“To Zanarkand” is the theme to Final Fantasy X. An entry in the venerated rpg franchise that has been underrated since it came out in 2001. While the game never reached the sort of acclaim and fan devotion as earlier entries like Final Fantasy IV and Final Fantasy VI (I’m of the few that thought Final Fantasy VII was average, at best) this tenth entry still managed to include a soundtrack that was some of composer Uematsu Nobuo’s best work.

There’s been many version of “To Zanarkand” from the original version included in the game and the first soundtrack release to the HD remastered version and reimaginings like the one from the Distant Worlds II music collection. Yet, the version that speaks loudest to me is the new arrangement by Masashi Hamauzu (same composer whose music necromoonyeti posted about previously) for the Final Fantasy X Piano Collections.

This piano solo version takes the original song and brings it down to it’s emotional core. The other versions are just as powerful, especially the full orchestra version, but the simplicity of the piano solo conveying the themes of loss, sorrow and redemption that the game’s narrative was built on works best for me.

Embracing the Melodrama Part II #96: A Simple Plan (dir by Sam Raimi)


The 1998 film A Simple Plan reunites Bill Paxton and Billy Bob Thornton.  After previously playing adversaries in One False Move, they played brothers here.  However, it’s not just the cast that makes A Simple Plan feel like a spiritual descendant of One False Move.  Both One False Move and A Simple Plan deal with greed and violence.  Both One False Move and A Simple Plan take place in a small town where everyone thinks that they know all there is to know about each other.  Both One False Move and A Simple Plan feature Paxton as a man who turns out to be something more than what the viewer originally assumed.  Perhaps most importantly, both One False Move and A Simple Plan are meditations on guilt, greed, and community.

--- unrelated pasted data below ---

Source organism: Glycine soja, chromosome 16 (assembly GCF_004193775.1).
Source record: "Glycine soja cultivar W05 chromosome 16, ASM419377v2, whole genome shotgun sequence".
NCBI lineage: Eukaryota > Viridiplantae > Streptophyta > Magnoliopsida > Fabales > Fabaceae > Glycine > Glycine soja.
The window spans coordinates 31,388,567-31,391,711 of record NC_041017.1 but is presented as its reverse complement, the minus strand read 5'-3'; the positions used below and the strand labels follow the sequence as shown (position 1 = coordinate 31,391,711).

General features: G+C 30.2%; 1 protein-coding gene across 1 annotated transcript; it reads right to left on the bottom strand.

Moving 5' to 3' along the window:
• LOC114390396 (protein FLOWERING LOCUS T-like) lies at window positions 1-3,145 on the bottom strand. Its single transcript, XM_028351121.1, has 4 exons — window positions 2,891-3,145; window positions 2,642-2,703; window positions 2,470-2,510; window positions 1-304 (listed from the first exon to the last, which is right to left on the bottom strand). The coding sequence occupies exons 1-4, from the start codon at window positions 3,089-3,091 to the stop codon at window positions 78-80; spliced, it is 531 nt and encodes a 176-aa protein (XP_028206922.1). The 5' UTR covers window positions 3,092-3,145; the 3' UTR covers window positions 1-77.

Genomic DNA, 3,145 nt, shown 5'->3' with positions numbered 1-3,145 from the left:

A Simple Plan takes place in Minnesota, in a world that seems to exist under a permanent layer of snow and ice.  While out hunting, Hank (Bill Paxton), his well-meaning but dim-witted brother Jacob (Billy Bob Thornton), and their redneck friend Lou (Brent Briscoe) stumble across an airplane that has crashed in the woods.  Inside the airplane, they find a dead pilot and a bag containing 4 million dollars.  At first, Hank says they should call the authorities and let them know what they’ve found but he rather easily allows Jacob and Lou to talk him out of it.  Instead, they agree that Hank will hide the money at his house until spring arrives.  They also agree to not tell anyone about the money but, as soon as he arrives home, Hank tells his pregnant wife Sarah (Bridget Fonda) everything that has happened.

Needless to say, this simple plan quickly get complicated.  Sarah is soon telling Hank that he should not trust Lou and Jacob.  The local sheriff (Chelcie Ross) saw Hank and Jacob leaving the woods after discovering the plane and may (or may not) be suspicious of what they found.  Alcoholic Lou starts to demand his share of the money early.  As things start to spiral, Hank finds himself doing things that he would have never thought he would ever do.  Or, as Sarah puts it, “Nobody’d ever believe that you’d be capable of doing what you’ve done.”

And then, one day, a mysterious FBI agent (Gary Cole) shows up and says that he’s looking for the plane.  Except that, according to Sarah, he’s not really with the FBI…

It’s appropriate that A Simple Plan takes place in a world that appears to be permanently covered in snow because it is a film that is both chilly and chilling.  Bill Paxton and Billy Bob Thornton are both perfectly cast.  (Thornton received an Oscar nomination for his performance.  Paxton undoubtedly deserved one.)  Bridget Fonda turns Sarah into a small town Lady MacBeth and Gary Cole, Brent Briscoe, and Chelcie Ross are all memorable in smaller roles.

(Brent Biscoe, in particular, is a redneck nightmare.)

The next time that you want to contemplate the evil that is done in the name of money, why not start off with a double feature of One False Move and A Simple Plan?